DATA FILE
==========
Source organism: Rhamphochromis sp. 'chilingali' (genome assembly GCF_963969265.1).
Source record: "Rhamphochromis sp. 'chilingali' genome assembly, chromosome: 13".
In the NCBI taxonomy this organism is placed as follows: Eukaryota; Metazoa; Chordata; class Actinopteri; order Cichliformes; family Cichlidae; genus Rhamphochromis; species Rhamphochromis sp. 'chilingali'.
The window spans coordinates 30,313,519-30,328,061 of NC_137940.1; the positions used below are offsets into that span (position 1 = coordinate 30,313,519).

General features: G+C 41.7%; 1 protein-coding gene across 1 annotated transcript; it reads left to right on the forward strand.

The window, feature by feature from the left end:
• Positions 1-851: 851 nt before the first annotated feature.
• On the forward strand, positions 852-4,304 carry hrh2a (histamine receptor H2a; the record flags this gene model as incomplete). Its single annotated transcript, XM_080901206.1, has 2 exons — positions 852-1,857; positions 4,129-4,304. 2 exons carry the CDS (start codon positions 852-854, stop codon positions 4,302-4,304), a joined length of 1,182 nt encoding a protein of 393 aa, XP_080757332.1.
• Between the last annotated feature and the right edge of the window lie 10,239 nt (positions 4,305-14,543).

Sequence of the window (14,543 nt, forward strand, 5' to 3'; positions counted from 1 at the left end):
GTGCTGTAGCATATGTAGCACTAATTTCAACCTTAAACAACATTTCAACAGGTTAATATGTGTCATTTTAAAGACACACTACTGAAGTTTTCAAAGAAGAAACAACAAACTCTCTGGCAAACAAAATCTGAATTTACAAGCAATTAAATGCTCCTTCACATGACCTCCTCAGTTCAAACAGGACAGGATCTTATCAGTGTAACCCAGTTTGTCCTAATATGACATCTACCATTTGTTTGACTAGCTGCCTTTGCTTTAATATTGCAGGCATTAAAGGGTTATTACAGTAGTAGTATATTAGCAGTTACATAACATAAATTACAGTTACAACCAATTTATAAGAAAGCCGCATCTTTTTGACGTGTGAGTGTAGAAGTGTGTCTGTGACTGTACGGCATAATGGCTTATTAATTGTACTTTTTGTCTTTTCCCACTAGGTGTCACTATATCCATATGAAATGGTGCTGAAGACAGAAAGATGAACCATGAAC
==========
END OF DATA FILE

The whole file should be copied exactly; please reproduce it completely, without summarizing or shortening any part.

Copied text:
Source organism: Rhamphochromis sp. 'chilingali' (genome assembly GCF_963969265.1).
Source record: "Rhamphochromis sp. 'chilingali' genome assembly, chromosome: 13".
In the NCBI taxonomy this organism is placed as follows: Eukaryota; Metazoa; Chordata; class Actinopteri; order Cichliformes; family Cichlidae; genus Rhamphochromis; species Rhamphochromis sp. 'chilingali'.
The window spans coordinates 30,313,519-30,328,061 of NC_137940.1; the positions used below are offsets into that span (position 1 = coordinate 30,313,519).

General features: G+C 41.7%; 1 protein-coding gene across 1 annotated transcript; it reads left to right on the forward strand.

The window, feature by feature from the left end:
• Positions 1-851: 851 nt before the first annotated feature.
• On the forward strand, positions 852-4,304 carry hrh2a (histamine receptor H2a; the record flags this gene model as incomplete). Its single annotated transcript, XM_080901206.1, has 2 exons — positions 852-1,857; positions 4,129-4,304. 2 exons carry the CDS (start codon positions 852-854, stop codon positions 4,302-4,304), a joined length of 1,182 nt encoding a protein of 393 aa, XP_080757332.1.
• Between the last annotated feature and the right edge of the window lie 10,239 nt (positions 4,305-14,543).

Sequence of the window (14,543 nt, forward strand, 5' to 3'; positions counted from 1 at the left end):
GTGCTGTAGCATATGTAGCACTAATTTCAACCTTAAACAACATTTCAACAGGTTAATATGTGTCATTTTAAAGACACACTACTGAAGTTTTCAAAGAAGAAACAACAAACTCTCTGGCAAACAAAATCTGAATTTACAAGCAATTAAATGCTCCTTCACATGACCTCCTCAGTTCAAACAGGACAGGATCTTATCAGTGTAACCCAGTTTGTCCTAATATGACATCTACCATTTGTTTGACTAGCTGCCTTTGCTTTAATATTGCAGGCATTAAAGGGTTATTACAGTAGTAGTATATTAGCAGTTACATAACATAAATTACAGTTACAACCAATTTATAAGAAAGCCGCATCTTTTTGACGTGTGAGTGTAGAAGTGTGTCTGTGACTGTACGGCATAATGGCTTATTAATTGTACTTTTTGTCTTTTCCCACTAGGTGTCACTATATCCATATGAAATGGTGCTGAAGACAGAAAGATGAACCATGAAC